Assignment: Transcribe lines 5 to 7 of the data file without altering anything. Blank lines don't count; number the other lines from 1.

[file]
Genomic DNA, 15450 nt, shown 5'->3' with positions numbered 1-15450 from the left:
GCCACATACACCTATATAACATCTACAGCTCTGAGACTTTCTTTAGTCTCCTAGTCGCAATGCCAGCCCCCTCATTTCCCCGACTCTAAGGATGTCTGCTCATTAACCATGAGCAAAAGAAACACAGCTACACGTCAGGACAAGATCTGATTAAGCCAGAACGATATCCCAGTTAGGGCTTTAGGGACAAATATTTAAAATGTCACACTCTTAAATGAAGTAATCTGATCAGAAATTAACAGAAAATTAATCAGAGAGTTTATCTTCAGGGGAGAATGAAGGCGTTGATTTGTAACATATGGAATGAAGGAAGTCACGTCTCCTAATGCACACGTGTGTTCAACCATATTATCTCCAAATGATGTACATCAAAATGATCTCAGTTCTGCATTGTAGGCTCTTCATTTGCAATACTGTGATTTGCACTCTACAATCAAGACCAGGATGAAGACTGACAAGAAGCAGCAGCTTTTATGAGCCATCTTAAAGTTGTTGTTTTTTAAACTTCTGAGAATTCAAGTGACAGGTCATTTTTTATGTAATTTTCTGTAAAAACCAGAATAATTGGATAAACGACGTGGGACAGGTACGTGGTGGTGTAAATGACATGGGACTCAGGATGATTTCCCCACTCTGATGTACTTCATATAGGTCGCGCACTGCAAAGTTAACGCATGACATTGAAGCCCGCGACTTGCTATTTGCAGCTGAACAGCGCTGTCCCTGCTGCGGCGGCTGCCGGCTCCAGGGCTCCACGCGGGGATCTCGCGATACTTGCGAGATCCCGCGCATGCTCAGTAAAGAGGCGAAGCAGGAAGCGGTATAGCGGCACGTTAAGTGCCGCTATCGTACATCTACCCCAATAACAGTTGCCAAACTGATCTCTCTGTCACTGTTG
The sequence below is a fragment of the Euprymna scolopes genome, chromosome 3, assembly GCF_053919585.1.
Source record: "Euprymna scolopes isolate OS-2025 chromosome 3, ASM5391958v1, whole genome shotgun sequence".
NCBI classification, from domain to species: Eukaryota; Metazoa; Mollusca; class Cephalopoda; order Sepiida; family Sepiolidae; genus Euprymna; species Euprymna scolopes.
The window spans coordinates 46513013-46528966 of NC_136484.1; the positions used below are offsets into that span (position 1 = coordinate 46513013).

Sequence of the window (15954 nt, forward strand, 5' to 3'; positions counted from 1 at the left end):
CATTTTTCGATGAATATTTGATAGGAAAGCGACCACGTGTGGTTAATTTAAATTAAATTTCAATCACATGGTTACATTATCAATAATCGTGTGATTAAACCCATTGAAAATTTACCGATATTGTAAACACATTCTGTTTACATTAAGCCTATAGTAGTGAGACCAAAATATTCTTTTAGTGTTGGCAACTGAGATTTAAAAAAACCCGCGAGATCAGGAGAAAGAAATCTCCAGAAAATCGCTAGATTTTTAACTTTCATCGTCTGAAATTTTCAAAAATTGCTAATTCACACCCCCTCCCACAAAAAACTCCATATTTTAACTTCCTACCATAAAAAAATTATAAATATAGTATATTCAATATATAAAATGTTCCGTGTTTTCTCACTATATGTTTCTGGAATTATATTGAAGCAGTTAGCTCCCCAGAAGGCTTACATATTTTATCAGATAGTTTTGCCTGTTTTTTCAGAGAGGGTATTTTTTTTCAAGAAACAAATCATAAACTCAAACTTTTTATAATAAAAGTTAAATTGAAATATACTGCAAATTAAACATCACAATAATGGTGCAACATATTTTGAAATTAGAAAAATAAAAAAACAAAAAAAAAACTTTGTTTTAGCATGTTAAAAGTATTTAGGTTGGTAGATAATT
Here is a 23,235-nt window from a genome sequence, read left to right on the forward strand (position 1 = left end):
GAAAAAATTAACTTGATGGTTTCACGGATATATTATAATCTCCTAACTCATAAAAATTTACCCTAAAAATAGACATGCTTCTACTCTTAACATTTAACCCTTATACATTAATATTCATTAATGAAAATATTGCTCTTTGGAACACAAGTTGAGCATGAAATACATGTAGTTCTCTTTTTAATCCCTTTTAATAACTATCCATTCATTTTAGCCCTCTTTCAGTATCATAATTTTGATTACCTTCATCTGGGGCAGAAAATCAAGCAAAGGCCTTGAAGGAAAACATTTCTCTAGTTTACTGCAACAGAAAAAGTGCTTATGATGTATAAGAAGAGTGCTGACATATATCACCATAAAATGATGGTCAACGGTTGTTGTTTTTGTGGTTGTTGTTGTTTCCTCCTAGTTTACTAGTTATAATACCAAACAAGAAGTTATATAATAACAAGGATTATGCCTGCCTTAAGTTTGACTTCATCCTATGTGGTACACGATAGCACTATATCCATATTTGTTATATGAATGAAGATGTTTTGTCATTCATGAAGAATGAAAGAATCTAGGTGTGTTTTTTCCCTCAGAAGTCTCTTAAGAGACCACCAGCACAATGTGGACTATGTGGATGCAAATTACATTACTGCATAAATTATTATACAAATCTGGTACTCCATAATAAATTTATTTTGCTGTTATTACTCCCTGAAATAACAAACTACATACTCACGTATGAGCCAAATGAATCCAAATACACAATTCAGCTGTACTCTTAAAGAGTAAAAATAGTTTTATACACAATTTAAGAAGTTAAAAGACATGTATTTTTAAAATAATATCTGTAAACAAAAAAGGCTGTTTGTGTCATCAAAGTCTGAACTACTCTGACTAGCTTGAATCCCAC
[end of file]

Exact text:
NCBI classification, from domain to species: Eukaryota; Metazoa; Mollusca; class Cephalopoda; order Sepiida; family Sepiolidae; genus Euprymna; species Euprymna scolopes.
The window spans coordinates 46513013-46528966 of NC_136484.1; the positions used below are offsets into that span (position 1 = coordinate 46513013).

Sequence of the window (15954 nt, forward strand, 5' to 3'; positions counted from 1 at the left end):